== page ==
which the facts of the value proposition are said to
uphold the core value.
• Different types of value propositions demand different
considerations for both core values and value criteria.
Common Values Debated
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Achievement
Democracy
Equality
Freedom
Justice
Liberty
Life
Privacy
Progress
Pursuit of Happiness
Security
• Lincoln Douglas debates allow for analysis to
determine how values are ordered and how they
should be ordered.
• Though neither side is necessarily right or wrong
– one side will analyze the issue better and state
why it is more important to agree with them and
why their side makes “more” sense.
Two Forms of LD Topics (Types of Value
Propositions)
1. The first is more common and asks for the
resolution of judgmental declarations or
statements of fact.
For example: “Resolved: That government
limits on a right to bear arms in the US is
justified”
2. The second is purely philosophical and calls for
comparison of two “core”/”terminal” values.
For example: “Resolved: That liberty is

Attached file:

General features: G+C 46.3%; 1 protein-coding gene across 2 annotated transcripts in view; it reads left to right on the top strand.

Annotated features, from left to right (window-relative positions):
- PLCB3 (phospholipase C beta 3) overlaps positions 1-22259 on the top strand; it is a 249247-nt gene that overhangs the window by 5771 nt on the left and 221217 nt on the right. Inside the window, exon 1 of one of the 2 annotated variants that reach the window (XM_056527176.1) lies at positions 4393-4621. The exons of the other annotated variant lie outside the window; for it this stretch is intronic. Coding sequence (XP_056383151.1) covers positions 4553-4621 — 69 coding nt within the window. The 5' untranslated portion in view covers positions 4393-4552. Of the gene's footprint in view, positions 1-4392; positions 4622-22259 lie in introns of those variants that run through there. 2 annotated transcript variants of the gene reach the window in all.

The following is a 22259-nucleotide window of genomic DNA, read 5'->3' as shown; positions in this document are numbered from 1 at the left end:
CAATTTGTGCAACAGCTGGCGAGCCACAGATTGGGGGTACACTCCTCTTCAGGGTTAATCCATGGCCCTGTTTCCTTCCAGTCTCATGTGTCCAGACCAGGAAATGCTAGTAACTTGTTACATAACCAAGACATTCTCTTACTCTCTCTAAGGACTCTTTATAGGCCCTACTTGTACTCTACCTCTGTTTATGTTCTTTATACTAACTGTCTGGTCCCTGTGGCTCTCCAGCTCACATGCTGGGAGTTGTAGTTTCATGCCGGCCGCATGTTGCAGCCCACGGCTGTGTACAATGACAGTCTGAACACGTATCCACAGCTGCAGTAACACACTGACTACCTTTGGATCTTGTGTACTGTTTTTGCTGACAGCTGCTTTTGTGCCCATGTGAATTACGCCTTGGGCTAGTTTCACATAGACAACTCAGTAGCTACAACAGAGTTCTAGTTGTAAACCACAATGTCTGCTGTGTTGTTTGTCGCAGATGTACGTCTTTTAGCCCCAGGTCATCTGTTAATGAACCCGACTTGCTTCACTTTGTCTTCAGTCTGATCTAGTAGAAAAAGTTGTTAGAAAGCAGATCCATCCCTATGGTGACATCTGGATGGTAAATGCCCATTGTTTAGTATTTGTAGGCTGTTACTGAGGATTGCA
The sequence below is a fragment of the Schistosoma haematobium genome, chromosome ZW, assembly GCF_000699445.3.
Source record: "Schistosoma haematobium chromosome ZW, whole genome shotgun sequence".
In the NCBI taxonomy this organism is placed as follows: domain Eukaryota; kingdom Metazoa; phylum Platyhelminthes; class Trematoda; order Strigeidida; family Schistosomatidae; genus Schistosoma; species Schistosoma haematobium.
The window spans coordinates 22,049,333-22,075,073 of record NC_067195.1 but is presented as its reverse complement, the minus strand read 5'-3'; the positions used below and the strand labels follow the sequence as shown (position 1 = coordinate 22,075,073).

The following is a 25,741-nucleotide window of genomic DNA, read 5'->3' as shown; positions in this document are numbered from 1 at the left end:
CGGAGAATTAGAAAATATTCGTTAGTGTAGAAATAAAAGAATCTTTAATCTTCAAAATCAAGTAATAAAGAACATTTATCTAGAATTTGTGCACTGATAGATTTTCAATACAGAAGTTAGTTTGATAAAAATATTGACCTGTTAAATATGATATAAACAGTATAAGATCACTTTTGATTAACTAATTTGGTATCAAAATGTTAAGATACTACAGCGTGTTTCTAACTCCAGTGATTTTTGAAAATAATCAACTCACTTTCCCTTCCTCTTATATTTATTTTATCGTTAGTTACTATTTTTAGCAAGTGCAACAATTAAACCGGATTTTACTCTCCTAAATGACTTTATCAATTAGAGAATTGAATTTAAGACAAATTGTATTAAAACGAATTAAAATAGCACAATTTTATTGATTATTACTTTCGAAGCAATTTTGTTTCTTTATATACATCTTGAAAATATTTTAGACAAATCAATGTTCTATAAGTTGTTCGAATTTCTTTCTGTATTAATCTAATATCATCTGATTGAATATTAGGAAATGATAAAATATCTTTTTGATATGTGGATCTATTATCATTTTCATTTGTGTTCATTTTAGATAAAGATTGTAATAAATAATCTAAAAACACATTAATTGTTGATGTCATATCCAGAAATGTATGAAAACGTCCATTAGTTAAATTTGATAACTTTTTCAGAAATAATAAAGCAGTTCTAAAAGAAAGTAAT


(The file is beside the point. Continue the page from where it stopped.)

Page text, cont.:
preferable to life”
First Option (Single Entity)
• “Resolved: That government limits on a right to
bear arms in the US is justified”
• First, you will define the terms in this topic. The
debate over this topic will center upon the values
of society that are upheld by such laws.
• A case to reject this resolution will focus on
precious values that are compromised, limited,
or denied by such laws.
First Option (Single Entity) Cont’d
• To support the resolution, an appropriate core value
might be the protection of public welfare. The value
criteria might be duty or safety.
• The appropriate value criteria depends upon the
core value: safety may be important for measuring
the protection of the public welfare; fair
administration of laws may be the test for justice,
and duties fulfilled may be the criterion for
determining whether social contract is met by
government.
• The case upholding the resolution could argues that
laws that protect citizens from themselves are
justified because they promote safety (the value
criterion), which is necessary for gaining the
protection of the public welfare (the core value)
Second Option: Comparison Between
Two Entries
• “Resolved: An oppressive government is more
desirable than no government.”
• A value proposition that declares a judgment of
comparison between two entities requires a
different approach.
• This declares that between two separate
conditions, items, or ideas, one is to be preferred
over the other.
• You can compare in many ways: one has higher